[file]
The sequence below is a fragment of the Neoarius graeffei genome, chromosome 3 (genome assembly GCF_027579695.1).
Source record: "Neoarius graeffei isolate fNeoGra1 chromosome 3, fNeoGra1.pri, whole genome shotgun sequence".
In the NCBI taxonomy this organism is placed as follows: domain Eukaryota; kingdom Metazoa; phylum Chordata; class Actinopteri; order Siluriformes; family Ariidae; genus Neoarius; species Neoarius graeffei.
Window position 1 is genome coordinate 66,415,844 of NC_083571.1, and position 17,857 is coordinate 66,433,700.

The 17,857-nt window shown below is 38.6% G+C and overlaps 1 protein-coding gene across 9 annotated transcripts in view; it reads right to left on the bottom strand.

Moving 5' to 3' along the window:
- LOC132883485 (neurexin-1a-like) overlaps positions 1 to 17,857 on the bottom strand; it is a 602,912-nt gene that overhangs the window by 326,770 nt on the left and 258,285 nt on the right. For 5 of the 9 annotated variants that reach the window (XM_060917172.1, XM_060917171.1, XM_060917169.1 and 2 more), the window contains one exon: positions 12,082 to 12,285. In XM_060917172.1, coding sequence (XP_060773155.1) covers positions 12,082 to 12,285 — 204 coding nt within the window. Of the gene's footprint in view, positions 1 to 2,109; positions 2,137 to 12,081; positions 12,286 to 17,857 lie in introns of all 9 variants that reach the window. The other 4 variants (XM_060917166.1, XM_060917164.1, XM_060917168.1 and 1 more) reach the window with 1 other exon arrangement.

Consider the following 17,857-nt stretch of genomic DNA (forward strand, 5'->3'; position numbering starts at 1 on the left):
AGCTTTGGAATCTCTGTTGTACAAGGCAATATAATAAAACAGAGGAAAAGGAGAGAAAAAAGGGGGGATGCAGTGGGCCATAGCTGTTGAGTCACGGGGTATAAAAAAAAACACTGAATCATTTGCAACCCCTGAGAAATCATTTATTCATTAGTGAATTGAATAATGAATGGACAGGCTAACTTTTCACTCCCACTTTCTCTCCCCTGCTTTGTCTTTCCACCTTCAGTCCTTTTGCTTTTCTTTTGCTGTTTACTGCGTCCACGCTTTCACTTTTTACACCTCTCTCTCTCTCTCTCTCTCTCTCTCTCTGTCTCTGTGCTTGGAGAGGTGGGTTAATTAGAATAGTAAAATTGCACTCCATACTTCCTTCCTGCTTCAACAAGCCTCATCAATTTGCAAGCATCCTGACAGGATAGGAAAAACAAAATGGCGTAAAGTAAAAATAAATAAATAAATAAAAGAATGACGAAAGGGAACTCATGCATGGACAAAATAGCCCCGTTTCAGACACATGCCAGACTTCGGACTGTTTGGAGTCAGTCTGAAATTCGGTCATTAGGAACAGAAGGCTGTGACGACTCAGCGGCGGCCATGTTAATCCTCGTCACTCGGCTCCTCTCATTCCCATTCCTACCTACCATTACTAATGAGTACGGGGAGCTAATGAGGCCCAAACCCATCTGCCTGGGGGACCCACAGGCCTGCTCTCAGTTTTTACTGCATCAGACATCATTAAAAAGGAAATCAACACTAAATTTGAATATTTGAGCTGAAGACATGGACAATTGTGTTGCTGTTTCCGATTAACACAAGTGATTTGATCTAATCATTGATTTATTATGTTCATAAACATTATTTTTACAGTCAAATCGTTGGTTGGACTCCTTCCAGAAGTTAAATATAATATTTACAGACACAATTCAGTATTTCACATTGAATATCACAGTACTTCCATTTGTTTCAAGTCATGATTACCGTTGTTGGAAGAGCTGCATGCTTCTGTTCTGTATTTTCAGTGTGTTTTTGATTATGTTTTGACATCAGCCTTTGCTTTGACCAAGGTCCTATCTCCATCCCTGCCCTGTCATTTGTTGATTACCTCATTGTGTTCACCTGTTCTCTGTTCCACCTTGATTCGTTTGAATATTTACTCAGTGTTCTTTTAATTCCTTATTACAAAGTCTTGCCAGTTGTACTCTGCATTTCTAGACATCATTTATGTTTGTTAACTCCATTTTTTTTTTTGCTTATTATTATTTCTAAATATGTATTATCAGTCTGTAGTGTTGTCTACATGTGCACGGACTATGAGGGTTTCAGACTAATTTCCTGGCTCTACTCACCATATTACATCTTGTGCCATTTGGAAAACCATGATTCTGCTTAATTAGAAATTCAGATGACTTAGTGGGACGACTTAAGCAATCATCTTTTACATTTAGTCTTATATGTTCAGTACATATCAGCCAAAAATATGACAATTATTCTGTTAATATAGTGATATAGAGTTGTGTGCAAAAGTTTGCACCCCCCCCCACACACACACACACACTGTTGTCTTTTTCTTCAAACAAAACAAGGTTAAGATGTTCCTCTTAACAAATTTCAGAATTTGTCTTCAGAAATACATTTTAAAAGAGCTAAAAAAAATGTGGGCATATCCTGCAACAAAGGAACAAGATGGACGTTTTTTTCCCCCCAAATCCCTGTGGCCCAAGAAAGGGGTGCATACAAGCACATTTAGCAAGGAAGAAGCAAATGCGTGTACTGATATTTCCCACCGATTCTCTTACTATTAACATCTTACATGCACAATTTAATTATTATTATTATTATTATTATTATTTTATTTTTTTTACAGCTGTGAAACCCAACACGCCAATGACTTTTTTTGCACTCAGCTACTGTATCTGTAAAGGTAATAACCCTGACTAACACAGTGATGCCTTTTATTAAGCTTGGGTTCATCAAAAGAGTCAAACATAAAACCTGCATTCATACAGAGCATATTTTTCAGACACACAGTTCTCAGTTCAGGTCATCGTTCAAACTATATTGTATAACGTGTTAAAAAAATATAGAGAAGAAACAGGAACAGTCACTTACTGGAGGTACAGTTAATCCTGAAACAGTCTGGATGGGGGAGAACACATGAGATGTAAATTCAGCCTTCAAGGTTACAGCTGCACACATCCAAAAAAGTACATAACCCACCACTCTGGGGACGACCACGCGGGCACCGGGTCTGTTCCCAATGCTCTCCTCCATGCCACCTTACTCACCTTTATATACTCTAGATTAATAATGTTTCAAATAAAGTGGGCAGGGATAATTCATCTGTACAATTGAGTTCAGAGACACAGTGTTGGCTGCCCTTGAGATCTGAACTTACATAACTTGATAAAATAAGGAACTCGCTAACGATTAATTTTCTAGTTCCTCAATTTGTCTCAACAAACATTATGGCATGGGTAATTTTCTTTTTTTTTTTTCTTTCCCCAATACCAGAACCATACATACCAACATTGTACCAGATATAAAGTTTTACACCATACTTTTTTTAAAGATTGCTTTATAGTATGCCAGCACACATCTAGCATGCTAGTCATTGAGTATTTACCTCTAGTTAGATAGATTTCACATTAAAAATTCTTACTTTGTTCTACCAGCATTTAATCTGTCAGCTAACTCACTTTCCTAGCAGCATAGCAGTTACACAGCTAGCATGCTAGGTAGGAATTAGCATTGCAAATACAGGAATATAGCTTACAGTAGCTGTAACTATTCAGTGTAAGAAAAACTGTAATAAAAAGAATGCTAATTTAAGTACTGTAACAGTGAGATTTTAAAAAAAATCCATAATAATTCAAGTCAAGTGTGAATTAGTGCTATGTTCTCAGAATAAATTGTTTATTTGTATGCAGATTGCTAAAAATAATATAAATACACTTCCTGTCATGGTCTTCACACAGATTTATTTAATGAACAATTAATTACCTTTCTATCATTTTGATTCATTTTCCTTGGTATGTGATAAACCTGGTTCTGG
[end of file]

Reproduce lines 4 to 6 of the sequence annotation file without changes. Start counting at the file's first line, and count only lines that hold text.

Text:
Window position 1 is genome coordinate 66,415,844 of NC_083571.1, and position 17,857 is coordinate 66,433,700.

The 17,857-nt window shown below is 38.6% G+C and overlaps 1 protein-coding gene across 9 annotated transcripts in view; it reads right to left on the bottom strand.

Moving 5' to 3' along the window: